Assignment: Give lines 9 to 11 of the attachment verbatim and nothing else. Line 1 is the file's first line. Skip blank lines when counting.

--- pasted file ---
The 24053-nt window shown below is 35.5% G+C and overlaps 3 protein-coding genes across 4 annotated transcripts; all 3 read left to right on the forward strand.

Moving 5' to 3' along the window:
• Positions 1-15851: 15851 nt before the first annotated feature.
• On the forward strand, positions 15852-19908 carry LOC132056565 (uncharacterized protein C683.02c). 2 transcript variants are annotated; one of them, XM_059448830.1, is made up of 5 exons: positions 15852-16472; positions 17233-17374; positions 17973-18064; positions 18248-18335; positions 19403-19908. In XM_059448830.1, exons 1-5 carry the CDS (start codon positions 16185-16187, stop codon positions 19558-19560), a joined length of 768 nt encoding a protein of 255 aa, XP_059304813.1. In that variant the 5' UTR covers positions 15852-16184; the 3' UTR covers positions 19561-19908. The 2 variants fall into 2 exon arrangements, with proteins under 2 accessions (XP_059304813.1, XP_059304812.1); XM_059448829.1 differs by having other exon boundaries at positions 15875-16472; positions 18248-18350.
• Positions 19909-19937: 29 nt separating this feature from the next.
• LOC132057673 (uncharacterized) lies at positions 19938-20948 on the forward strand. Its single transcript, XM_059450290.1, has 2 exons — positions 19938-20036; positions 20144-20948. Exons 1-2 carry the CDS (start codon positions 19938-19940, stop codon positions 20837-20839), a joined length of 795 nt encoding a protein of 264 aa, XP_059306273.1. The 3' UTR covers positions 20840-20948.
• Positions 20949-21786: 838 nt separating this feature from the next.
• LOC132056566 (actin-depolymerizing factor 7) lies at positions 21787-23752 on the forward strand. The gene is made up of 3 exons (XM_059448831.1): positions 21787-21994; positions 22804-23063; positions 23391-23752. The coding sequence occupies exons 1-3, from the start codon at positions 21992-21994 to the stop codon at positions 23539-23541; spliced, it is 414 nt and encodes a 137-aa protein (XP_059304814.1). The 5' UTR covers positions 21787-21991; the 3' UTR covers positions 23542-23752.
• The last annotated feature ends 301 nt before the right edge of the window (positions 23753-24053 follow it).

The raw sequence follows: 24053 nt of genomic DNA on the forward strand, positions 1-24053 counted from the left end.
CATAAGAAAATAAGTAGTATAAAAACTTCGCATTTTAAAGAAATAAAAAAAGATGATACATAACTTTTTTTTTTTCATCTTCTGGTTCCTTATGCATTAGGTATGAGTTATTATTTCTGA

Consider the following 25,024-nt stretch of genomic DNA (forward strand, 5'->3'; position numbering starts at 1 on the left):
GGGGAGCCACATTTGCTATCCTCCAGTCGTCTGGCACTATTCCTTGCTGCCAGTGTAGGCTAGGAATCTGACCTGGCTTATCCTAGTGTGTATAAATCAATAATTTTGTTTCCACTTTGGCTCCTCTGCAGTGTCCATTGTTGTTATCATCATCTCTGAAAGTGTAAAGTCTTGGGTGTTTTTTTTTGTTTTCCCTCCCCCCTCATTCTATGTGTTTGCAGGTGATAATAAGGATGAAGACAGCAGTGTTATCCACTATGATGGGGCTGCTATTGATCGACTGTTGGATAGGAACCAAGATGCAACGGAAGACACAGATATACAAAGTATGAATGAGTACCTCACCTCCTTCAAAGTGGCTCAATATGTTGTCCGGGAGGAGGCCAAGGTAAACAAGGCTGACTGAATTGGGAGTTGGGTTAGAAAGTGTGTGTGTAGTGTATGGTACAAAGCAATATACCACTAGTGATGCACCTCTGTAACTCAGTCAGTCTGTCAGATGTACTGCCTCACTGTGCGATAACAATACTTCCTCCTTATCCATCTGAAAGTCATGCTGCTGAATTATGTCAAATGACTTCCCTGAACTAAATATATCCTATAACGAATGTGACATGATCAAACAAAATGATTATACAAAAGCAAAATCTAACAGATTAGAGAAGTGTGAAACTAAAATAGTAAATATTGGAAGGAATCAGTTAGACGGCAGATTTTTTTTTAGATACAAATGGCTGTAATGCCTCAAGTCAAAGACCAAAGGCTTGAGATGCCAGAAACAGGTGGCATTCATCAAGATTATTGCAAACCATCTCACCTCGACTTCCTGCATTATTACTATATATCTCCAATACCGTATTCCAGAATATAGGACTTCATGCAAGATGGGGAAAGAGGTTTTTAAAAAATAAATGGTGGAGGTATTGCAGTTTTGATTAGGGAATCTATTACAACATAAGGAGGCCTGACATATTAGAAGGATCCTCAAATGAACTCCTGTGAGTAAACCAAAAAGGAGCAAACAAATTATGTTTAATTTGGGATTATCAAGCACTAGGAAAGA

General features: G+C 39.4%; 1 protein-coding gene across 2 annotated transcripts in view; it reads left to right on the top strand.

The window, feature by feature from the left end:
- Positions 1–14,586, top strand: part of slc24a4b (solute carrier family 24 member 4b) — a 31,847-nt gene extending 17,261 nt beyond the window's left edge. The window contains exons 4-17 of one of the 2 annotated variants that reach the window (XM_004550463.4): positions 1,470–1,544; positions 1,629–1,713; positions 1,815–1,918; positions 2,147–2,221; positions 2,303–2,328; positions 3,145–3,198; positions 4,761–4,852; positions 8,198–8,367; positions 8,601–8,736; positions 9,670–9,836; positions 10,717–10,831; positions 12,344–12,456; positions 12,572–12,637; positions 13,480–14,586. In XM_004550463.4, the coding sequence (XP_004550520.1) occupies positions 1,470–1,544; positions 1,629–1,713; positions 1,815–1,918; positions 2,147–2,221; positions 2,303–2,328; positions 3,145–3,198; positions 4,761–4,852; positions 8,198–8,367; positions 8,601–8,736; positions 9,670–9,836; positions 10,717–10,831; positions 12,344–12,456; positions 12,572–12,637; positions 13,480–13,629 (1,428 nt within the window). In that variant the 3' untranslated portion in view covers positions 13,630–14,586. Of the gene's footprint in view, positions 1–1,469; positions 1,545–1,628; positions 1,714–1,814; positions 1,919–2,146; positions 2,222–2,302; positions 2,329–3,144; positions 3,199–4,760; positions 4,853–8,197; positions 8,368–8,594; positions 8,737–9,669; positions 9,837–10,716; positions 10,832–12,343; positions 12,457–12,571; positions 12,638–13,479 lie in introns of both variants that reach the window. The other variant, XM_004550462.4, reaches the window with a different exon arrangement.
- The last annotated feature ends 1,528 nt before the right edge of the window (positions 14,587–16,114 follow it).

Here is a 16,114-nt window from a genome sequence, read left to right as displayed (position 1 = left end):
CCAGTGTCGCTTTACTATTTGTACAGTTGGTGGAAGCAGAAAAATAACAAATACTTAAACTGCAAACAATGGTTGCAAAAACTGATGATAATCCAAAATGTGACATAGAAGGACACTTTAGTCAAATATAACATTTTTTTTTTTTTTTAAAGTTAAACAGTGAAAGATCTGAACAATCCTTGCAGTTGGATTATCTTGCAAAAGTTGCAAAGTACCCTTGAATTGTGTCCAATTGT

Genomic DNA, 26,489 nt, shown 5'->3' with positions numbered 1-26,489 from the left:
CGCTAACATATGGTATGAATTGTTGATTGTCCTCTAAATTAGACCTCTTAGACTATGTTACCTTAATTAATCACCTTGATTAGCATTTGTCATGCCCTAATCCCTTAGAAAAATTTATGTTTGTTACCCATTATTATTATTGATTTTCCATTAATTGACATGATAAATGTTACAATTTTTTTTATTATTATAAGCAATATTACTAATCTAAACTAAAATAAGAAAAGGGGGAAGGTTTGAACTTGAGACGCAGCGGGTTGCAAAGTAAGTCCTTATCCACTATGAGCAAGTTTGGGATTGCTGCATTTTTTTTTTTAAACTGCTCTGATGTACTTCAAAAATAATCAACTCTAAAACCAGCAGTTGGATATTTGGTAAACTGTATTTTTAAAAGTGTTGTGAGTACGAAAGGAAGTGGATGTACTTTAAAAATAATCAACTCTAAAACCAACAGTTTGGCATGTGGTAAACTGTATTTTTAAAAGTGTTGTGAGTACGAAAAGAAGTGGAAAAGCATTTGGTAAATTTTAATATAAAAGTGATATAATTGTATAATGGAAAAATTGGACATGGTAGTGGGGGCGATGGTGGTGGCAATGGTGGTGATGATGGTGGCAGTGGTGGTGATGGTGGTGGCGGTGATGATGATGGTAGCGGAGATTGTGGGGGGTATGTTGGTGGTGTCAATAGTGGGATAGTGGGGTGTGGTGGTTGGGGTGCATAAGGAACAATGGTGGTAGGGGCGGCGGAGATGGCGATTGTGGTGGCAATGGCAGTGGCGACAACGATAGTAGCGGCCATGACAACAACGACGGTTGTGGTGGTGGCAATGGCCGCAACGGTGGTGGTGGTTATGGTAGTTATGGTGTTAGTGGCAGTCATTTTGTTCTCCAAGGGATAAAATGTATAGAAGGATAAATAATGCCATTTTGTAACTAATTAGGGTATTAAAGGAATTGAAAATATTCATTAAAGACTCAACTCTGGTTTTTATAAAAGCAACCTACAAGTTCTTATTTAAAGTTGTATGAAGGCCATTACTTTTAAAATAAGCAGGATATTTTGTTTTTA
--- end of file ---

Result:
• The last annotated feature ends 301 nt before the right edge of the window (positions 23753-24053 follow it).

The raw sequence follows: 24053 nt of genomic DNA on the forward strand, positions 1-24053 counted from the left end.
CATAAGAAAATAAGTAGTATAAAAACTTCGCATTTTAAAGAAATAAAAAAAGATGATACATAACTTTTTTTTTTTCATCTTCTGGTTCCTTATGCATTAGGTATGAGTTATTATTTCTGA